Services for the Homeless
A study of the short-term effectiveness of services for homeless individuals
and families was completed, under the direction of Ruth Fangmeier, M.S.W.
These were clients of JBFCS Services to the Homeless program under the
direction of Pinches Berger, A.C.S.W., Director of Special Programs.
Caseworkers established service goals for clients at intake, and the
researcher conducted follow- up interviews with 85 clients three months
later to determine their level of service goal attainment. The sample
showed the characteristic heterogeneity of the homeless population with
respect to personal and historical variables. These factors, however,
were not found to be significantly related to goal attainment. Instead,
addressing psychiatric/emotional service needs was found to be an important
means of effectively engaging clients to the extent that clients were more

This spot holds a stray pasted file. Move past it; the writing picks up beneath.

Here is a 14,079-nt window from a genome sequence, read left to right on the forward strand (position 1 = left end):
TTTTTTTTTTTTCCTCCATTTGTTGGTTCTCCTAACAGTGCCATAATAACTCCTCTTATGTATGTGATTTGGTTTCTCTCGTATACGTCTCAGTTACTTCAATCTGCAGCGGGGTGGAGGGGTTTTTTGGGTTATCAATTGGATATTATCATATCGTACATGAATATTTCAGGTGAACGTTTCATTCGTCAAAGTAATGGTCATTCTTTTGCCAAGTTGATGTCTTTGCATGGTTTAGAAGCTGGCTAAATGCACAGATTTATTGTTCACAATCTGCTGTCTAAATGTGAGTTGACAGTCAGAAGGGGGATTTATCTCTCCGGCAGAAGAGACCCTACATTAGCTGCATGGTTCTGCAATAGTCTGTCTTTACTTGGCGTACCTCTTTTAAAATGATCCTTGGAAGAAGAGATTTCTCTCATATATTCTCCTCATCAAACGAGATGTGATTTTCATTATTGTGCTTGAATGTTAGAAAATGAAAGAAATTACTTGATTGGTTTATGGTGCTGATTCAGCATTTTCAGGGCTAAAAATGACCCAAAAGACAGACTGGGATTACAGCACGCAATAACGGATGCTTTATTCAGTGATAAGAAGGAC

likely to return for follow-up and maintain contact with the service provider.
The findings of this study have direct application to providing social
services to homeless persons. Workers who develop initial service
plans for persons who are homeless need to review cases after housing has
been secured to assess needs and establish goals other than housing.
It is incorrect to assume that clients who have been periodically or chronically
homeless are already known to social service providers.
The differential assessment strategies on which the comprehensive service
plan is based must include the history of homelessness and the composition
of the case, referring to individual or family. These two variables
influence the range and type of service needs among homeless clients.
Adjustment following a period of homelessness requires long-term, periodic
contact with social service providers. However, many clients are
lost to follow-up because the client's primary connection was to the provider
of the housing per se. In order to provide long-term services and
to assess the effectiveness of the service plan, homeless clients need
to be tracked at the site of their housing.
This study was funded by the New York State Department of Social Services,
Local Initiative Grant.
Under direction of Dr. Ruth Fangmeier
The study was described in the 1990
Practice & Research.